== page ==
Out Facebook Co-Founder Takes Issue With Chris Christie’s Gay Marriage Stance
Chris Hughes, one of the founders of Facebook and the publisher and editor-in-chief of The New Republic, has voiced his disapproval of the social media website's CEO Mark Zuckerberg and his support for New Jersey Republican Governor Chris Christie, ABC News reports.
Hughes, who married marriage equality crusader Sean Eldridge last June, said he found Christie's stance on marriage equality "just really personally frustrating."
"I, for one, have a lot of questions about Chris Christie, particularly because less than a year ago he vetoed a marriage equality bill in the New Jersey State Legislature," said Hughes. "I mean, there are tens of thousands of couples in New Jersey that can't share their love and be recognized under that law because of that decision. I'm not a single issue voter, and I think most people aren't either, but for me personally, it would raise serious concerns about supporting someone like him."
At 29, Hughes is the nation's youngest self-made billionaire. He bought the venerable liberal magazine The New Republic for the purpose of remaking the publication, which launched the career of Andrew Sullivan, as a mouthpiece for social causes to a new generation of left-leaning activists.
On Feb. 17, 2012, Christie vetoed a bill that would have legalized same-sex marriage in New Jersey. Currently, the state allows gay couples to enter into civil unions, which was legalized in 2007.
Hughes' remarks come just weeks before Christie is scheduled to attend a fundraiser hosted by Zuckerberg and his wife, Priscilla Chan, at their home in Palo Alto, Calif. This will be the first out-of-state trip the conservative makes in order to raise money for his re-election campaign. NJ.Com points out that Christie has already raised 10 times more money for the primary than his only announced Democratic rival, State Sen. Barbara Buono. Other likely opponents, such as Corey Booker, the equally mayor of Newark, New Jersey's largest city, have so far declined the challenge.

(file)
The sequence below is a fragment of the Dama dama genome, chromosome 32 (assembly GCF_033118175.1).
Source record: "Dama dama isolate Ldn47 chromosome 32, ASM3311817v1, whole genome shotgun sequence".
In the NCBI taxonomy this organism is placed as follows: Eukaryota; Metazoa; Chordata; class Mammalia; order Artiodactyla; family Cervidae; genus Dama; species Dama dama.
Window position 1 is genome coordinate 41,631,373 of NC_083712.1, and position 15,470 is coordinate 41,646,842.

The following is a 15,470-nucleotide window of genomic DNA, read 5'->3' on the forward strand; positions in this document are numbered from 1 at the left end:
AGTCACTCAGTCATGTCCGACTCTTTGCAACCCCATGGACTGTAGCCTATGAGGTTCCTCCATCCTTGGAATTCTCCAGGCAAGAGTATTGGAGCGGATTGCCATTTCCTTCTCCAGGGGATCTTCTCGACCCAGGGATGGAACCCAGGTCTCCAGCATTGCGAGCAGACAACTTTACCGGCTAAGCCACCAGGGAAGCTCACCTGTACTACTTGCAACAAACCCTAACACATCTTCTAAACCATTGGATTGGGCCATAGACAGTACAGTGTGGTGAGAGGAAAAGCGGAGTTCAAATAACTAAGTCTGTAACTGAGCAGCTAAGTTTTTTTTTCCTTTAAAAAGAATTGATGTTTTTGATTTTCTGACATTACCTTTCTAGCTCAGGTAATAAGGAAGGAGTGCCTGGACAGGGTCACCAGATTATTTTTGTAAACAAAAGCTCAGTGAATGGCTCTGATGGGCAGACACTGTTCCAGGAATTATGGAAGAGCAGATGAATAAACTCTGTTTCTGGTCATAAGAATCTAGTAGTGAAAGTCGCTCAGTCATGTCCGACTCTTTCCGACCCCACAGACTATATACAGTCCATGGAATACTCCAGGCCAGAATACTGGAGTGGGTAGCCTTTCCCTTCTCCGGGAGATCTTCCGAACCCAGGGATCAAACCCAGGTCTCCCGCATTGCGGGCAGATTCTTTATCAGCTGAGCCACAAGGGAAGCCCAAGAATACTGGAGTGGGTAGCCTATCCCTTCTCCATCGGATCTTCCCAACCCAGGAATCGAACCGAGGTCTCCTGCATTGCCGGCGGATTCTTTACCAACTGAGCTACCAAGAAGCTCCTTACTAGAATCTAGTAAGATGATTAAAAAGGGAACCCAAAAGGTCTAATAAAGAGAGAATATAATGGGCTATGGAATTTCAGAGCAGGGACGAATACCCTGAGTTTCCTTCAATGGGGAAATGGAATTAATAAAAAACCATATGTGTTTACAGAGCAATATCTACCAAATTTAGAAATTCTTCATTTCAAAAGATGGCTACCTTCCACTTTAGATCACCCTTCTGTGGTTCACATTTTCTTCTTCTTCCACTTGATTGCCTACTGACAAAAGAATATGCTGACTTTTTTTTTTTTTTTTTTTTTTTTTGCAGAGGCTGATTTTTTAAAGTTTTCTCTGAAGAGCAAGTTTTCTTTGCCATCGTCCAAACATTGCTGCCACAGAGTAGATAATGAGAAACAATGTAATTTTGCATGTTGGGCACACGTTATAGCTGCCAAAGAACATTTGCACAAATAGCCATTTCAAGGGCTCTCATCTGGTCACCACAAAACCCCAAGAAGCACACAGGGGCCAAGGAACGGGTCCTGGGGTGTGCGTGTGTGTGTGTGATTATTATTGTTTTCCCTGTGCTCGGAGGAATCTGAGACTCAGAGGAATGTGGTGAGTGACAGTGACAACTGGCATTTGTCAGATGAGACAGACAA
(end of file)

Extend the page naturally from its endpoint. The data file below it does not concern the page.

The support of Zuckerberg, the wunderkind whose meteoric success as the founder of the most popular social network in the world was the subject of a hit film, "The Social Network," is at least as important for the imprimatur of a generational zeitgeist as the money he will raise. When Zuckerberg gave an astonishing gift of $100 million to Newark's struggling school system, he immediately inserted himself as a major player in the Garden State's often-byzantine, always-fractious politics.
As Salon notes, a recent poll shows that 52 percent of voters in the Garden State support same-sex marriage while 42 percent are against it. The article suggests that Christie "has to be very careful as he approaches his re-election race. He doesn't have much margin for error when it comes to alienating swing overs," and that voters in the state "are generally fine with gay marriage."
Pundits have been long predicting a presidential run for Christie, who not only managed to win in an overwhelmingly blue state, but whose take-no-prisoners style has endeared him to voters in a state known for "Jersey Shore"-style direct confrontation (memorably self-satirized on a recent news segment on "Saturday Night Live). If he does make a run for president in 2016, the Salon writer points out that he being "known as the New Jersey governor who enacted same-sex marriage" would not go down well with GOP primary voters, who tend to veer directly to the right on social issues.